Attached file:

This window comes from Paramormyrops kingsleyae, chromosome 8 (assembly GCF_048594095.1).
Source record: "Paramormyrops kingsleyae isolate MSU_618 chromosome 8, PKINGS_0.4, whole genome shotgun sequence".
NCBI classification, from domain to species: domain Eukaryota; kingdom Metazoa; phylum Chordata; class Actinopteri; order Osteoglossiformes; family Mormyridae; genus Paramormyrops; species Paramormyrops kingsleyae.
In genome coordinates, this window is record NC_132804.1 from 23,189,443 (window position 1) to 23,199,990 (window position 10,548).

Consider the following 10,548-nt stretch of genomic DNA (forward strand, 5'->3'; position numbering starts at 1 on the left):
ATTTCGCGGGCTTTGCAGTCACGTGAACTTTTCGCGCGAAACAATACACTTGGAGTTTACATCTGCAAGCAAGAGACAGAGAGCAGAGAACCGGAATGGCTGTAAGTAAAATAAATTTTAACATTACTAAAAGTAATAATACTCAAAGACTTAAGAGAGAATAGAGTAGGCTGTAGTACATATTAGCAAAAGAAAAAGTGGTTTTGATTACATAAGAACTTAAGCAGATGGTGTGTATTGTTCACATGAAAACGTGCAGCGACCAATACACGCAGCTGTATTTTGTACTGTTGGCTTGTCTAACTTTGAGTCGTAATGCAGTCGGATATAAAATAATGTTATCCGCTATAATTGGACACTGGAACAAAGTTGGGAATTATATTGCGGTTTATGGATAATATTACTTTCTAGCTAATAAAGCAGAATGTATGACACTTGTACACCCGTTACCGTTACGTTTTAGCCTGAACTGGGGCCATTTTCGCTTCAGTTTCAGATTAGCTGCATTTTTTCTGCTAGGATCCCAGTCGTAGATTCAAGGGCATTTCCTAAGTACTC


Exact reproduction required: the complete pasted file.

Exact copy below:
This window comes from Paramormyrops kingsleyae, chromosome 8 (assembly GCF_048594095.1).
Source record: "Paramormyrops kingsleyae isolate MSU_618 chromosome 8, PKINGS_0.4, whole genome shotgun sequence".
NCBI classification, from domain to species: domain Eukaryota; kingdom Metazoa; phylum Chordata; class Actinopteri; order Osteoglossiformes; family Mormyridae; genus Paramormyrops; species Paramormyrops kingsleyae.
In genome coordinates, this window is record NC_132804.1 from 23,189,443 (window position 1) to 23,199,990 (window position 10,548).

Consider the following 10,548-nt stretch of genomic DNA (forward strand, 5'->3'; position numbering starts at 1 on the left):
ATTTCGCGGGCTTTGCAGTCACGTGAACTTTTCGCGCGAAACAATACACTTGGAGTTTACATCTGCAAGCAAGAGACAGAGAGCAGAGAACCGGAATGGCTGTAAGTAAAATAAATTTTAACATTACTAAAAGTAATAATACTCAAAGACTTAAGAGAGAATAGAGTAGGCTGTAGTACATATTAGCAAAAGAAAAAGTGGTTTTGATTACATAAGAACTTAAGCAGATGGTGTGTATTGTTCACATGAAAACGTGCAGCGACCAATACACGCAGCTGTATTTTGTACTGTTGGCTTGTCTAACTTTGAGTCGTAATGCAGTCGGATATAAAATAATGTTATCCGCTATAATTGGACACTGGAACAAAGTTGGGAATTATATTGCGGTTTATGGATAATATTACTTTCTAGCTAATAAAGCAGAATGTATGACACTTGTACACCCGTTACCGTTACGTTTTAGCCTGAACTGGGGCCATTTTCGCTTCAGTTTCAGATTAGCTGCATTTTTTCTGCTAGGATCCCAGTCGTAGATTCAAGGGCATTTCCTAAGTACTC